Selling arms to Saddam
by Dejan Anastasijevic
It suddenly emerged in November 2002 that a number of Serbian and Bosnian Serb enterprises were doing business with Saddam Hussein - selling him military equipment, including explosives and rocket fuel. The whole affair started with the discovery of the arms-selling activity of the firm Orao in Bijeljina, part of Bosnia that is run by Republika Srpska. The firms involved on both the RS and Serbian sides were nominally private, but were in fact run by members of the two governments. The fulcrum of the whole operation was the firm Jugoimport, which in the former Yugoslavia was entrusted with the arms trade. This time the deliveries were part of a secret deal worth over $100 million agreed between Slobodan Milošević and Saddam Hussein signed in 1999, but which continued into late 2002.
A Lucrative Business
When the scandal broke out the Serbian government set up a special investigating commission, with nil results. The Jugoimport manager Jovan Čeković, however, was retired and the firm's office in Baghdad closed down. The US State Department, after an initial protest, decided to drop the whole thing. The reason for this is that Serbia had handed over the books which told in detail the contribution Serbia had made to Saddam's defences.1 They included information from the 1980s, when Yugoslav army and state-run firms under the cover of Jugoimport sold goods and services to Iraq worth at its height $1.7 billion. According to a former Yugoslav ambassador who served in the region, 'Saddam was buying everything he could think of: military bases, shelters, airports, de-salinization plants, electric power distributors and dams. Our firms have built, among other things, the port of Umm Qasr and the Baath party headquarters in Baghdad.'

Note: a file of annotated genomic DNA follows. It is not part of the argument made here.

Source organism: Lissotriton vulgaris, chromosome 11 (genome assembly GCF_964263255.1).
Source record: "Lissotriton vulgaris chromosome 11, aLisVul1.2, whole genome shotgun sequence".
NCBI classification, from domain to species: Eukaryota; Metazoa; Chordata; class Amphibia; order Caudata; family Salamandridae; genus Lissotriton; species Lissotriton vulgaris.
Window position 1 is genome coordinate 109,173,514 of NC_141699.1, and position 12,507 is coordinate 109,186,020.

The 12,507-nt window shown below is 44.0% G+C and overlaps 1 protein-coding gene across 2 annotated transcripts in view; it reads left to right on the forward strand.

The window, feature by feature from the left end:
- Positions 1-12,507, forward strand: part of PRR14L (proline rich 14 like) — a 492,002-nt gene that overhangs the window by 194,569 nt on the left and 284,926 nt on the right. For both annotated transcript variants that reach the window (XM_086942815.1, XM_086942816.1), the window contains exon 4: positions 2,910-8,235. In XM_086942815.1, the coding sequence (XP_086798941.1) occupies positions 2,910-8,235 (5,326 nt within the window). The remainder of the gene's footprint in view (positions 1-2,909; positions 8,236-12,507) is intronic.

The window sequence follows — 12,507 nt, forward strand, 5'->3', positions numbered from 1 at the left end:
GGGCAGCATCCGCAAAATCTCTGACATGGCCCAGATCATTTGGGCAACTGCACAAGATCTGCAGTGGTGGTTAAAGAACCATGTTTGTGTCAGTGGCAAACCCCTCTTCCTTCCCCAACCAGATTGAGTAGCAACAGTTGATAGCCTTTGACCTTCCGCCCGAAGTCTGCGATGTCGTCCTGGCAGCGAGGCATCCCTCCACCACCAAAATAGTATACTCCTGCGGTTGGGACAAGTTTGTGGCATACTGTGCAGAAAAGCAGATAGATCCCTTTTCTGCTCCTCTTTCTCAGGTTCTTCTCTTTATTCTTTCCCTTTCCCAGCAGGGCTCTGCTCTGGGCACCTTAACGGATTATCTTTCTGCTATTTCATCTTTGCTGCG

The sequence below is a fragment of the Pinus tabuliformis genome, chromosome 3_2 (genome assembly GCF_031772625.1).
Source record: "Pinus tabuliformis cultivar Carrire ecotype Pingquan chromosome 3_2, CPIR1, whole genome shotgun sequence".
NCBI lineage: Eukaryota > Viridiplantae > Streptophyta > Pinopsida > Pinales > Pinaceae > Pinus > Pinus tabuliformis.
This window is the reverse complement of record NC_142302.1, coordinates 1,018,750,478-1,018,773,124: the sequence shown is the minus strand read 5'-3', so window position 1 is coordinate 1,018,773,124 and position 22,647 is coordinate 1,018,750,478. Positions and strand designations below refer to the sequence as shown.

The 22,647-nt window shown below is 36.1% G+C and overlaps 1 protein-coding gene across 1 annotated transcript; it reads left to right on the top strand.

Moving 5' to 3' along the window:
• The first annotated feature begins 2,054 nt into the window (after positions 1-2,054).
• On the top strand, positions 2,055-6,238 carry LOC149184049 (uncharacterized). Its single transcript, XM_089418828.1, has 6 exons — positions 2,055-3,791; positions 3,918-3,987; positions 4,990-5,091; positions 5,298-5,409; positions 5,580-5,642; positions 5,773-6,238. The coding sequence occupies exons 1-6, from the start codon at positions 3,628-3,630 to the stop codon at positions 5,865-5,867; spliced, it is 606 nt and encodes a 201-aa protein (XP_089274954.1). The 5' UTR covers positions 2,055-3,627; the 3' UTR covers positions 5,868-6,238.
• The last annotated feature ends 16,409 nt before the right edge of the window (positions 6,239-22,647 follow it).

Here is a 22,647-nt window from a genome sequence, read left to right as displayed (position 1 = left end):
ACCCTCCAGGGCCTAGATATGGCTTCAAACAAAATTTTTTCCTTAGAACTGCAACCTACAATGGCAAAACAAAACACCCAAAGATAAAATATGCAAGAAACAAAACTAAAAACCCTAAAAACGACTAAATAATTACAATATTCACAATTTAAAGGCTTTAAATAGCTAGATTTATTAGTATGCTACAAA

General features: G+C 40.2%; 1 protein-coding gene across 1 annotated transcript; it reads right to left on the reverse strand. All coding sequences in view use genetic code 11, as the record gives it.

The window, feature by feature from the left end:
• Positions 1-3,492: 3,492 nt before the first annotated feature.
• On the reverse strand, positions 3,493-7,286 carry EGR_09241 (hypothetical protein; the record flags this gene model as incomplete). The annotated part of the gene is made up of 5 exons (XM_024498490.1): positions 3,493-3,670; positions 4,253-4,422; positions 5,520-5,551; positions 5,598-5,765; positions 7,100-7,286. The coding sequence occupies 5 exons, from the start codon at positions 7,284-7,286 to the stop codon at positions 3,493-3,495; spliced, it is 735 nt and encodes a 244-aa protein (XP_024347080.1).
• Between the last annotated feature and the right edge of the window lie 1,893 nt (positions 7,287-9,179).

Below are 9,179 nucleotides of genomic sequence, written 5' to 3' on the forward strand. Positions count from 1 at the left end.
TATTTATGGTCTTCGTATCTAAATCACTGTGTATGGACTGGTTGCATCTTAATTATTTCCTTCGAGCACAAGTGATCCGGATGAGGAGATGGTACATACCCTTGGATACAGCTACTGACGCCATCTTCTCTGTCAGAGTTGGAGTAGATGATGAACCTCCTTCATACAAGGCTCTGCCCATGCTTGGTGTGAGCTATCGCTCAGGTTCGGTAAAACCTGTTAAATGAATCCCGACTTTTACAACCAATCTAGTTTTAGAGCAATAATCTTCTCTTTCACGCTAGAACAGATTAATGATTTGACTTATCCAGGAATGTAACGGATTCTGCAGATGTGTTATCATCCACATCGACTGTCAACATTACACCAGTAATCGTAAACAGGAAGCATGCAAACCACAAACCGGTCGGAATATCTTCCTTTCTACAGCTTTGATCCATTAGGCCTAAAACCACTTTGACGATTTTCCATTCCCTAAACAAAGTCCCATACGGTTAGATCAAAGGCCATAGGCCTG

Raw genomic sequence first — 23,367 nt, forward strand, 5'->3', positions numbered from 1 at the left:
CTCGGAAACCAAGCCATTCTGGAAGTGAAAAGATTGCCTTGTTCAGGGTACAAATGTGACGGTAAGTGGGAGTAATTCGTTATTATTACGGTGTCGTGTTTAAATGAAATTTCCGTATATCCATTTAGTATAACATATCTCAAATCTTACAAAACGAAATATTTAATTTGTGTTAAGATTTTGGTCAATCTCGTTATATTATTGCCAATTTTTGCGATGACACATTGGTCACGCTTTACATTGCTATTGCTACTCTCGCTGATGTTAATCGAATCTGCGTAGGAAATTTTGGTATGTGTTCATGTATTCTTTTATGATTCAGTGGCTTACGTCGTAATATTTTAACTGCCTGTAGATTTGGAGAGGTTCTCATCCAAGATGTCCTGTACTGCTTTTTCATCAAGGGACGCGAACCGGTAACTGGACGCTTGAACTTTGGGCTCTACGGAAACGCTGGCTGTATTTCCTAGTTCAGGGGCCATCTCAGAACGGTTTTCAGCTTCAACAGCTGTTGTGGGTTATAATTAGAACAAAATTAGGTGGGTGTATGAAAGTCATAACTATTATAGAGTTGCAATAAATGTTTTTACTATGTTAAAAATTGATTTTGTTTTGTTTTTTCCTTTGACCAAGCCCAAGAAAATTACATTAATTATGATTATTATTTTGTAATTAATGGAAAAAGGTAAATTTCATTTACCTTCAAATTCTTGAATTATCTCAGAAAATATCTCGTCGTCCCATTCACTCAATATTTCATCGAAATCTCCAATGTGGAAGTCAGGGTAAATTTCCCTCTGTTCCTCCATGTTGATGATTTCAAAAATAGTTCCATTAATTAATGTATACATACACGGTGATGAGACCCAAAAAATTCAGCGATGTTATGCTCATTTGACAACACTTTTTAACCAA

The plans for this infrastructure, including the thickness of the walls and quality of cement, were handed over to the USA, which found them useful in the preparation and conduct of the war. Serbia was promised, in return, to be included in the business of reconstruction of Iraq. A government-led consortium has already been set up involving at this stage twenty-five firms, but it is expected that their number will grow. There are rumours that the US firm Bechtel, which will distribute many of the concessions, has earmarked tens or even hundreds of millions of dollars for Serbia. Serbia has apparently also been rewarded by US military aid, above all in communications. The US government has also lifted the trade embargo imposed on Serbia in 1992.
The outcome is that Serbia was able to contribute to the US invasion of Iraq without evoking a rebuke from France and Germany, unlike the countries of the 'New Europe' (including Croatia) whose far more marginal support moved Chirac to deliver them a sharp warning. No wonder that the Serbian government is right now very pleased with itself. The long-standing friendship and trade between Belgrade and Saddam's Iraq survived both Tito and Milošević and continued to flourish during the years of Koštunica's presidency. Belgrade, however, has managed to both drop an old friend at a point when he clearly was finished and win another, far more powerful one, instead. Clever Serbia. But where has all that money gone?
Translated from a longer text published in Vreme (Belgrade), 22 May 2003